Tuesday, 1 December 2015

Blog retrospective

This blog is now officially archived because I'm moving on to other things (including a new blog, which I launched at the end of 2015). However, I thought it would be good to do one final post here to wrap things up - and to encourage anyone thinking about blogging to give it a go. I've not exactly set the world alight with the stuff on here, but quite a few people have found it useful and it's led to some very interesting work. Someone once even said they were a 'big fan'. Anyway, back in 2007 when I was a Research Associate at the University of Manchester, my colleague and car-sharing partner Alex Hardman encouraged me to start blogging. So I did, and here I am eight years later. It wouldn't be undertheraedar without a map, so here's one showing page views by country (click all images to enlarge).

The United States was going to overtake the UK, so I had to stop.

The blog has led to collaboration with people like Simon Rogers at Google - previously with The Guardian and Twitter, and led to lots of media contacts, news stories and idea-sharing with other academics. It's also enabled me to get some of the findings from my academic papers out to a wider audience - which is partly why I began writing it in the first place. But which posts have been the most popular? Well, that's an interesting story and here's a little chart showing the top ten - including a major outlier at number one.

Note to self - write stuff about London on new blog

Twitter obviously helped a lot. Alex Hardman also encouraged me to get on Twitter early, so I signed up almost straight away but just couldn't get it so abandoned it and came back to it relatively late, in July 2011. You can kind of see how my blog traffic developed since then in this line graph, which peaked at over 13,000 page views in October 2015.

Peaks and troughs, but reasonable level of growth over time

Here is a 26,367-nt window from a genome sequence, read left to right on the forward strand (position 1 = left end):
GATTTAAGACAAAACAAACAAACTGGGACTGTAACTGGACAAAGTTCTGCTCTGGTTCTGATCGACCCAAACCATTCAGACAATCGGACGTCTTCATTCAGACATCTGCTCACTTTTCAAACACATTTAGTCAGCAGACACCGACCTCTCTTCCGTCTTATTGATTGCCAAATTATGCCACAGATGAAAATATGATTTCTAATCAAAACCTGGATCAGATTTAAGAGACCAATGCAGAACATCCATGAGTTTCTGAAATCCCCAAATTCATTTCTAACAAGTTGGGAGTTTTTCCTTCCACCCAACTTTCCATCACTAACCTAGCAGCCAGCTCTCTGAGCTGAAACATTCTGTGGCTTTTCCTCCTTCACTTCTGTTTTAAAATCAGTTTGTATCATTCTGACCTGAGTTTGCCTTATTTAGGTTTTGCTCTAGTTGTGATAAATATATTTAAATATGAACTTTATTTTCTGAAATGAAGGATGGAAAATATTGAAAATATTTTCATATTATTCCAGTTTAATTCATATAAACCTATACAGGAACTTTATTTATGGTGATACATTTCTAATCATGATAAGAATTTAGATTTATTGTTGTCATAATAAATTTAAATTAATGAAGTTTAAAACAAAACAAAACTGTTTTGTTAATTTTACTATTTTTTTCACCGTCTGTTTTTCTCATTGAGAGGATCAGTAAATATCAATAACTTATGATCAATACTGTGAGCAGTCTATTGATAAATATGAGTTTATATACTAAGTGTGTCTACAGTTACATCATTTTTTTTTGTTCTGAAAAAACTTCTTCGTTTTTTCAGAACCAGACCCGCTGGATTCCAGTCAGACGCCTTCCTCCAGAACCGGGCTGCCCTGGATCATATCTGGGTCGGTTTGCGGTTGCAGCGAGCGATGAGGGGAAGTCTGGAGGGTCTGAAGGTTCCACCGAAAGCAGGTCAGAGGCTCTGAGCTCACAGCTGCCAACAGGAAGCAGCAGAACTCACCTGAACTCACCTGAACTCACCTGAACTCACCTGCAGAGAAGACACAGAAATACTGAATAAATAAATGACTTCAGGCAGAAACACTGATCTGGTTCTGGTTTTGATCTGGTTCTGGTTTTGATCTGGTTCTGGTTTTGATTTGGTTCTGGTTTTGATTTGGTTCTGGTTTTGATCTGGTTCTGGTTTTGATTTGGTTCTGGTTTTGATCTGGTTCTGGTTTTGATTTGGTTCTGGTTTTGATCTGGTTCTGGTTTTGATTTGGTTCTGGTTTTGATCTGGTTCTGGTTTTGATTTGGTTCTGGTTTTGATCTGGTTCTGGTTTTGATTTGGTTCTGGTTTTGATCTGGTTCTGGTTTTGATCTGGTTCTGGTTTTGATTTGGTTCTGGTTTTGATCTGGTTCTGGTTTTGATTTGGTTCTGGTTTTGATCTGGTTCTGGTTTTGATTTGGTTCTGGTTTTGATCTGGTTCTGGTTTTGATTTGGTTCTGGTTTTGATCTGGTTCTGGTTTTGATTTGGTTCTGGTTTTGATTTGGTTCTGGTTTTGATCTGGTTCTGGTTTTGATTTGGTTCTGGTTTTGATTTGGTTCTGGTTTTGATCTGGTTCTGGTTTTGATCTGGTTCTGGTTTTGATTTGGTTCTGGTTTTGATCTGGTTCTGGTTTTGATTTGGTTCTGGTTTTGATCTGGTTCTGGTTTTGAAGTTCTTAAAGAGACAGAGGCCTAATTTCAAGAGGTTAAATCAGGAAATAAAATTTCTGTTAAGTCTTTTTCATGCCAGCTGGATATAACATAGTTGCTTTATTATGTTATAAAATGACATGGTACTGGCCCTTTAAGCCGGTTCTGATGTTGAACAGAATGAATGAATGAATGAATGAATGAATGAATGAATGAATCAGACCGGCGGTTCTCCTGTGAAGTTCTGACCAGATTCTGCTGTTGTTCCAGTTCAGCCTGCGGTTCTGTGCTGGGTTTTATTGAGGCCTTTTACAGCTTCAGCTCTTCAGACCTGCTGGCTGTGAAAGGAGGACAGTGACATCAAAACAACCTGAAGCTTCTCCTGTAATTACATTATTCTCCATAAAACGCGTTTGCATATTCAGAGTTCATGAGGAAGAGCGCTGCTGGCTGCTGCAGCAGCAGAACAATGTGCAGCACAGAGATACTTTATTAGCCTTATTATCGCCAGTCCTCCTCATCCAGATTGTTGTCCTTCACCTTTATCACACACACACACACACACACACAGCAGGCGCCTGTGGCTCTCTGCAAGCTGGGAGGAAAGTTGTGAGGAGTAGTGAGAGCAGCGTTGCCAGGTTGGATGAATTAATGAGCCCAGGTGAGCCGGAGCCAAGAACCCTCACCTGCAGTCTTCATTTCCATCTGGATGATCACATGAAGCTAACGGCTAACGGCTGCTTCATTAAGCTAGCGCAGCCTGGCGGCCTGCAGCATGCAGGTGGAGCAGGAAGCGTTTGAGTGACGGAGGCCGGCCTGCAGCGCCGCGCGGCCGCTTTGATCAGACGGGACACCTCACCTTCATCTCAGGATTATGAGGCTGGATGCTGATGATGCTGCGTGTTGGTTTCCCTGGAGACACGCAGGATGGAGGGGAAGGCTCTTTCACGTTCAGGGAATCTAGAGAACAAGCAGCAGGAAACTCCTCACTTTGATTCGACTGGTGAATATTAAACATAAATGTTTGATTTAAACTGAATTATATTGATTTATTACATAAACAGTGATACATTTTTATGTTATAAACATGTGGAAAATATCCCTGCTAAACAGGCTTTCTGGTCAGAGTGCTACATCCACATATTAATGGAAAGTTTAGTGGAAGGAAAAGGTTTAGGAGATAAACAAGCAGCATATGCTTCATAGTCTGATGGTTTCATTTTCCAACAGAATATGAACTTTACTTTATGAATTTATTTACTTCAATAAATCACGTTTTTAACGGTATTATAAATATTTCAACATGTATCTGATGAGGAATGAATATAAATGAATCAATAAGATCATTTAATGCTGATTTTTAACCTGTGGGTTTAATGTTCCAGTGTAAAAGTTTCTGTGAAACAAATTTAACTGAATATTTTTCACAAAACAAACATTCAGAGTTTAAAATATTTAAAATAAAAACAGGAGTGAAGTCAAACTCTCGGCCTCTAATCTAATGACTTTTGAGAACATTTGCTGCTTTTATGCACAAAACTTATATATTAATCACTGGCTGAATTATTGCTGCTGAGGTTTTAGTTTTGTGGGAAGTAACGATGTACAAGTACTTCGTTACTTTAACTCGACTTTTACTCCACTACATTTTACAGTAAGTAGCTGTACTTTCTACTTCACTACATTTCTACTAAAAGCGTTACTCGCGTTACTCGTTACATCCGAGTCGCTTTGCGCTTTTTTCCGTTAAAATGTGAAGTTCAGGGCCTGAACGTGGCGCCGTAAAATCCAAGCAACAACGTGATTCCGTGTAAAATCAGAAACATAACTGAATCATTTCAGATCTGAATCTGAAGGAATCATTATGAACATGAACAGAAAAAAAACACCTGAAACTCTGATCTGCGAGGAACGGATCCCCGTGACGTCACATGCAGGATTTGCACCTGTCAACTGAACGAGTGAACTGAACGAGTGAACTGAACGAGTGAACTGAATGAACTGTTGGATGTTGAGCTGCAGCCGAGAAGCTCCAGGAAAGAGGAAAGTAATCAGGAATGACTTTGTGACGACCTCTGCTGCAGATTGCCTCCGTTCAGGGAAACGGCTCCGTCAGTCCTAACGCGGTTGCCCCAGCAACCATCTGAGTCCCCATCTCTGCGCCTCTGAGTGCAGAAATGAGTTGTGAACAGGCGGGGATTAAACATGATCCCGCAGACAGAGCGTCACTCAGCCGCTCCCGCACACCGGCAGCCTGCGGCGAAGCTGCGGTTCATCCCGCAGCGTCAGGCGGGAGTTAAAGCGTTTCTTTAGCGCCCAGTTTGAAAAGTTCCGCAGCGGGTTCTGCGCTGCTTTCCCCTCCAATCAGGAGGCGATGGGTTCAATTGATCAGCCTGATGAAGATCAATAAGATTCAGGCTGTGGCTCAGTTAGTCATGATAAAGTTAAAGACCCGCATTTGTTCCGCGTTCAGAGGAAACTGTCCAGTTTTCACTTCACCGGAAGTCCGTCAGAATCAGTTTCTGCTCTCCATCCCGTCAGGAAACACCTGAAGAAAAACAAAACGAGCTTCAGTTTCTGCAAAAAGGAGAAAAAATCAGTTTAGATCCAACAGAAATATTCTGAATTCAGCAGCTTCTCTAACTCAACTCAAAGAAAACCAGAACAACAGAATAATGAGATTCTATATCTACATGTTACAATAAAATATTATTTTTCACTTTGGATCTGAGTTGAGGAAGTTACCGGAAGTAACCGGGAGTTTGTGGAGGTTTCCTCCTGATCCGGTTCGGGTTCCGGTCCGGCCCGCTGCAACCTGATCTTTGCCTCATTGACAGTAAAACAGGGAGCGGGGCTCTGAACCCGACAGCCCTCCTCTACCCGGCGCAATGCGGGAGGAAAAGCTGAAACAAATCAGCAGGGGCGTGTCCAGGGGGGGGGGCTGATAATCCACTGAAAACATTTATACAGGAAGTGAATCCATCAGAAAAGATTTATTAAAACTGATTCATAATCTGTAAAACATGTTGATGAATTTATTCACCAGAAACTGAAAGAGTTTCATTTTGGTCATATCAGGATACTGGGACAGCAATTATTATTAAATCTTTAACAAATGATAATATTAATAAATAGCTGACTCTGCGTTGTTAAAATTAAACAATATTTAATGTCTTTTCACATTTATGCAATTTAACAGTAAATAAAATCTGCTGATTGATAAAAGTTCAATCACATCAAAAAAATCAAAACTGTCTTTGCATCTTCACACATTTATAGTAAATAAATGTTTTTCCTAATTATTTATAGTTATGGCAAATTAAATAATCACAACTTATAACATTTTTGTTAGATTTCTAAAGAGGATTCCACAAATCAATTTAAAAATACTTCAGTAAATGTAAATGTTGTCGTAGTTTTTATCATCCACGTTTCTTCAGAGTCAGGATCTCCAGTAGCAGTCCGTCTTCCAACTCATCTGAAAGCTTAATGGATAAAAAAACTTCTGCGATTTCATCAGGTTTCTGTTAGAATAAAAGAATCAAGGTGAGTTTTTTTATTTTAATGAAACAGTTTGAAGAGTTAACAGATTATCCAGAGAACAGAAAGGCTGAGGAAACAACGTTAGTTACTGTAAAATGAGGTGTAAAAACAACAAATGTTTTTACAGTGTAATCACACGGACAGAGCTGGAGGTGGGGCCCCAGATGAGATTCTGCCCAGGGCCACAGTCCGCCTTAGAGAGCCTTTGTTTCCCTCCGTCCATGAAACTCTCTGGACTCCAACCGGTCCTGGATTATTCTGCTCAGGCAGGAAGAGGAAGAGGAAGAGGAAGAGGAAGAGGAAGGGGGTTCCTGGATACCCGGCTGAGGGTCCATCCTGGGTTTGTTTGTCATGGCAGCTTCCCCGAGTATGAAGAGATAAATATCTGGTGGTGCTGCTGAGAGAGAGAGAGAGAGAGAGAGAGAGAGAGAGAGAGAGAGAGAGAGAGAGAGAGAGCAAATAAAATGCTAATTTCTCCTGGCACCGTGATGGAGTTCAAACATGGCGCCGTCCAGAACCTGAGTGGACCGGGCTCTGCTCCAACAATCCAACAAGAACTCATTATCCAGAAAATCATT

Where did my traffic come from? A typically eclectic range of sources but a lot from Google. You can see this in the Referring URLs and Referring Sites charts below. 

Am I big in Wisconsin?

What about the tech battles? The battle of the browsers? You can see from the data below that Chrome wins the browser war, Windows wins the operating system war and that 596 page views came from Unix. 

William Playfair invented the pie chart in 1801

Total page views all time? 403,984 (as of 2 Sept 2016), but of course there are all sorts of views on the accuracy of blogger stats vs Google Analytics, which normally come out with lower figures (often around half). But even if it was just 300,000 bots viewing my pages, I know for sure some actual humans looked at my posts because they told me, so that makes it worthwhile. 

In a world where an academic paper with 50 citations is quite a big deal, getting a few hundred thousand page views is a nice way to make you feel like you can reach a wider audience. Some people may not like some of the stuff I posted and some of it is - looking back - slightly embarrassing but then that's all part of the learning experience. 

If you've followed this site, or just looked once, thanks for taking an interest. I'll be back with new stuff - and more maps and stats - in the new year (or possibly before). If you're thinking about blogging, give it a bash. It can be hard to keep publishing content but I've found it really worthwhile.

Alasdair Rae
1 December 2015
(updated 2 September 2016)